And then scan the internet space around that address for the systems used by the target. The business will see this as a response as a response check on every host on its domain. This is known as an IP address scam. Then, when the attacker has a list of active hosts, he or she will scan each host in turn to find out what entry points are exposed. This is known as a port scan. Attacks nowadays are not done manually. An attacker will usually purchase time on a network of compromised computers. These networks are known as botnets, and may consist of hundreds, thousands, if not millions of compromised computers.
In order to run automated scans. Malware is weaponized when it's customized to a specific target or a group of targets. It may be designed to exploit a vulnerability in a specific version of an operating system or target a specific online banking website. In the age of hacking as a business cyber criminals will often purchase rather than develop their malware. One way of delivering malware into the target is to infect a document, pdf image or other electronic item with the malware and then send it via email to an individual.
This is known as a phishing attack. Another way might be to find a vulnerable website and infect it with the malware, in such a way to insure when someone visits the website the malware infects their workstation. The third way might be to gain access to a stolen user ID and password to enter the target system or to use default user ID's and passwords built into software on the target system and direct the transfer in the malware. It's also possible to find flaws in software that is exposed to the internet and to manually deliver the malware.
In practice, and the tack will often require establishing a beach head on an internet exposed host, and then using that to penetrate deeper into the system to get to the real target which may not be directly connected to the internet. For email, web, or USB based attack, the infected item will exploit a vulnerability in the target software post-delivery, when the document is open. For remote access the exploit takes place through a packet or a stream of packets sent to the internet exposed host. As soon as the vulnerability is exploited, the infected documents or the hacker then drops the payload into the target system.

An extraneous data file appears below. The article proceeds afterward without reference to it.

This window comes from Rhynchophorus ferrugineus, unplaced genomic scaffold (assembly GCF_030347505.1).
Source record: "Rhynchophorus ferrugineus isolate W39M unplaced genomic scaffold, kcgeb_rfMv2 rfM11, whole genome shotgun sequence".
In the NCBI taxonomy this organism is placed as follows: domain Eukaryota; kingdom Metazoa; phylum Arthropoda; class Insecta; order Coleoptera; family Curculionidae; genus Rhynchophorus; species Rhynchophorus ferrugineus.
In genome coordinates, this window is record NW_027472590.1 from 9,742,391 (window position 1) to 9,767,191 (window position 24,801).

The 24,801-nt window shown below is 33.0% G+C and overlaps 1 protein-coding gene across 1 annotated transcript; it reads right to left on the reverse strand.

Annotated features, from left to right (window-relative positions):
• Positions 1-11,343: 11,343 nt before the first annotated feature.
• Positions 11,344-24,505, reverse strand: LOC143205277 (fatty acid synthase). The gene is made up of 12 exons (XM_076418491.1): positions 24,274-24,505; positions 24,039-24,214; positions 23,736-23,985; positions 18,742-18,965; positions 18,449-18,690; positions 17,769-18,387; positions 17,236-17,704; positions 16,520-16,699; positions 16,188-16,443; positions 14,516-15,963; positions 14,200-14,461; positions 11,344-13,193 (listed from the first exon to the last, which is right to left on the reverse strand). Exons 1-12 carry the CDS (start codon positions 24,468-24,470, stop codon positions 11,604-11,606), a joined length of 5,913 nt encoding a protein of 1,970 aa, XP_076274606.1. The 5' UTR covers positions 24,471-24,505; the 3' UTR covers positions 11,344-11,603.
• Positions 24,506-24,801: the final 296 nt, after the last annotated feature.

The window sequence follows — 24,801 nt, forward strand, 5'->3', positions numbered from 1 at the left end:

This could be into memory or onto disk and may also involve installing some form of mechanism to make sure the payload continues to execute even if the system is rebooted. One way of doing this on Windows is to add a registry entry to automatically run the payload when the system starts up. An attack may be planned to carry out actions over a long period of time using remote command and control of the implanted payload, such as when the payload is designed to provide a long term source of intelligence. Exactly what form of action is carried out by the payload when it arrives at its target depends on the motives of the attacker.
A hacktivist may want to deface a website. A state sponsored agent may want to steal sensitive information. And the cyber criminal may want to access a bank account in order to steal money.
- Hackers and the kill chain
- Viruses, spyware, and adware
- Scanning with Windows Defender
- Building firewalls
- Scanning with Nmap
- Monitoring network communications with Netcat
- Combating application-level threats
- Capturing intruders through packet inspection